The physical reality is that white (clear) subpixels are far more transmissive than color subpixels since the color filters absorb at least 3X the light per unit area.  To allow the luminance to match that of the R+G+B we must shrink the area of the white subpixel.  If we shrink the width of the white subpixel to one-half the width, and increase the width of the R, G, and B, to be the same width, we would find that the luminance of the combined R+G+B subpixels would be very close to the luminance of that W.  Not only does this balance the luminance of R+G+B to W, but it is far easier to manufacture.

Figure 6 - PenTile RGBW display

The format in Figure 6  is the RGBW that is used by PenTile.  The advantage of this format is that it allows one-third of the subpixels to be eliminated, reducing the number of column drivers, increasing the open area (aperture ratio) of each subpixel and adds a white (clear) subpixel to let even more light through the panel.  Overall, this has the benefit of almost doubling the light throughput of an LCD display. It does all of this without compromising our ability to reduce the chrominance resolution below that which can be perceived.

So, if there is more than enough data for luminance resolution and more than enough for chrominance resolution, some might ask why is it that we can see screen door effects on fully saturated green on black or frailty of fully saturated red or green, single stroke diagonal lines on black?  The data supports the fact that we have represented the luminance perfectly at every pixel and the chrominance to the level that the HVS can perceive, yet we can still see something different than for RGB stripe.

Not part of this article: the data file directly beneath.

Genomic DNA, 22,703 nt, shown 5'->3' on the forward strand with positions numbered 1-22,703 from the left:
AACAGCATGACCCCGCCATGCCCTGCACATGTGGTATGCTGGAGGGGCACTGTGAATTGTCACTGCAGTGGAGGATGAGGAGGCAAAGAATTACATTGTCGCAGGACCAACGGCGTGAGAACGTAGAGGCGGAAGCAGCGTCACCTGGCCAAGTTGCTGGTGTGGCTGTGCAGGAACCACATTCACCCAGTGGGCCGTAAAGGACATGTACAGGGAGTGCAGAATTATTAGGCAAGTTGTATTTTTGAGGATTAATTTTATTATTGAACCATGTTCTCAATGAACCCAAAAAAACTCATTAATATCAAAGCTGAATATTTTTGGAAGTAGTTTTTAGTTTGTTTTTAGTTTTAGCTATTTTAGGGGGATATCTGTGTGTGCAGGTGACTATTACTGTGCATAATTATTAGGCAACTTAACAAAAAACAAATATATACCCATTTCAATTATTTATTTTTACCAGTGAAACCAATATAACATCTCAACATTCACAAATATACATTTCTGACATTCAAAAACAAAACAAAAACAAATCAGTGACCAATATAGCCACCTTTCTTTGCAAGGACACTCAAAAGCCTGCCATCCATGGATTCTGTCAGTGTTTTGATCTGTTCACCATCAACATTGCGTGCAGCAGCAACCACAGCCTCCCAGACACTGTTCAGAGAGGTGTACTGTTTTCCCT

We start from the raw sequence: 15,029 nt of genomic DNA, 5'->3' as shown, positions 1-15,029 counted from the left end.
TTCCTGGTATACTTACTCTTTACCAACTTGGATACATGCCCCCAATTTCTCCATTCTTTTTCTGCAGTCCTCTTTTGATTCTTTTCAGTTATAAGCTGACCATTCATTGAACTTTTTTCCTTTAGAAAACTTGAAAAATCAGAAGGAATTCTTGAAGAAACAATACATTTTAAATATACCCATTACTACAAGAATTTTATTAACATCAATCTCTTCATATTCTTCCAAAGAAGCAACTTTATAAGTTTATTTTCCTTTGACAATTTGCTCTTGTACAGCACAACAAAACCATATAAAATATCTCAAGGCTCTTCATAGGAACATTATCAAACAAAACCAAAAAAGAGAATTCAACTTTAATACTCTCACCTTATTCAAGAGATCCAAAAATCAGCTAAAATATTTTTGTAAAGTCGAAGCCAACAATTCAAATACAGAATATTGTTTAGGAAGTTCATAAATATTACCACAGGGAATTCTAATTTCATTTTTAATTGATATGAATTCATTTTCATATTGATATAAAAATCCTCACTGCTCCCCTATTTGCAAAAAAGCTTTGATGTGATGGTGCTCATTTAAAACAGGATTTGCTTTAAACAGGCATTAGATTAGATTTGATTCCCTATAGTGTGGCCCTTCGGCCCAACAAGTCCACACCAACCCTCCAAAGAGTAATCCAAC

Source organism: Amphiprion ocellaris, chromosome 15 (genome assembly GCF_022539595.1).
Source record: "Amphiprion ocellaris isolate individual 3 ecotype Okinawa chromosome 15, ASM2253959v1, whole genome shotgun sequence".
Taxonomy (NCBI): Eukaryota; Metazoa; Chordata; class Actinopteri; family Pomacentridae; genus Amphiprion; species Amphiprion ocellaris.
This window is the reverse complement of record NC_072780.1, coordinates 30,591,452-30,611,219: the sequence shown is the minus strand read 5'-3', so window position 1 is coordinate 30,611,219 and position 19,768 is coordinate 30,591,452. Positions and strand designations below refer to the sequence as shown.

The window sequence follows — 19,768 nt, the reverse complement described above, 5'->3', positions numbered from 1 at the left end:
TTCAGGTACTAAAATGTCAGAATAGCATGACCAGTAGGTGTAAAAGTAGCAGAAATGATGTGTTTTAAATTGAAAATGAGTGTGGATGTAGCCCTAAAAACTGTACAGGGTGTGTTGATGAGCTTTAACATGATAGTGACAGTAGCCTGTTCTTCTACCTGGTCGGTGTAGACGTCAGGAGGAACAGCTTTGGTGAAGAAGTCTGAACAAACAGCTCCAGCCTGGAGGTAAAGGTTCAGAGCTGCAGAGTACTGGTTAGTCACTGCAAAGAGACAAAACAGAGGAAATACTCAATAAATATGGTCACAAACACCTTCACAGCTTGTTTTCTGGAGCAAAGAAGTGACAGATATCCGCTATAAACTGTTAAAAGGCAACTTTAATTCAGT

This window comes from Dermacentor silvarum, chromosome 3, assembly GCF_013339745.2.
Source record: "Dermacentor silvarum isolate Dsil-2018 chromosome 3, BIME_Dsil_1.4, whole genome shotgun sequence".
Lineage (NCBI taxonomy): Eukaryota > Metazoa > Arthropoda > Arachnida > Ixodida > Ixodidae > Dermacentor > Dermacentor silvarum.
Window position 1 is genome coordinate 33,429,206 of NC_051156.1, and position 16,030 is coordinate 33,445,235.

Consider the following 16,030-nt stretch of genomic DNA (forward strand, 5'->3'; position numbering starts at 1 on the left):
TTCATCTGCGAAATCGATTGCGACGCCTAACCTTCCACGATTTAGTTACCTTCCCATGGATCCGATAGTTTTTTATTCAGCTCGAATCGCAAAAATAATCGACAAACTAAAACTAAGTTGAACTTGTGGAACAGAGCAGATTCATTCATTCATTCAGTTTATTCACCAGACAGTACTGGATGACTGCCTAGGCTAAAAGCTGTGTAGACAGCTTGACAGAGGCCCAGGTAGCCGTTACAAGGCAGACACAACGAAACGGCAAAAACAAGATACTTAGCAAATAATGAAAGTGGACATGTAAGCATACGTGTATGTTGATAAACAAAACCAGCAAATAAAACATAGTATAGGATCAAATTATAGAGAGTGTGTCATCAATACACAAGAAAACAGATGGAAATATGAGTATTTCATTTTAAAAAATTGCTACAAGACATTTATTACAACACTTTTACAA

This is known as pattern visibility.  Visibility of the pattern is carried on the luminance channel, so we have sensitivity of this to 30 cycles/degree.  When a block of solid bright saturated color, such as green, is displayed, a checkerboard of green and black, representing lines and spaces, in both diagonals, is visible in the luminance channel at 21 cycles per degree.

Consider also that a single stroke diagonal line of a saturated color.  Since in this case we are not using the W subpixel, this is reduces the cycles/degree by a factor of square root of 2 due to the geometry, or about 21 cycles/degree in this example.  If that diagonal is fully saturated green on black we will have cut the luminous channel cycles/degree by one half since we are not lighting up any other subpixel, so it has the appearance of 21 cycles/degree which is well within our sensitivity for detection.  For this reason it is important to design PenTile displays only for sufficiently high resolution.  Such pattern visibility will be detected at 33% higher dpi than would be the case for RGB stripe.

Just as with half tone printing if you were to fabricate this at too low of a dpi or were to look at this with an eye loop, the HVS cannot blend together the subpixels to cause us to see them as pixels.  Instead we see the subpixels and the pattern that was used to form them.  Done correctly the dpi of the color should be at least 30cycles/degree for us to fully fuse the colors and to be unaware of their exact locus.  Looking from a very close distance or with a magnifier violates the premise of the design to keep these subpixels at levels of 30 cycles/degree or higher.

We are only now at the bottom end of the utility range for PenTile.  This is a technology that anticipates the need for still higher resolution and the requirement for higher efficiency when we do so.  As the industry goes to 300 dpi screens for phones and tablets we are well in the range for PenTile to add more value and to have little or no detectable artifacts.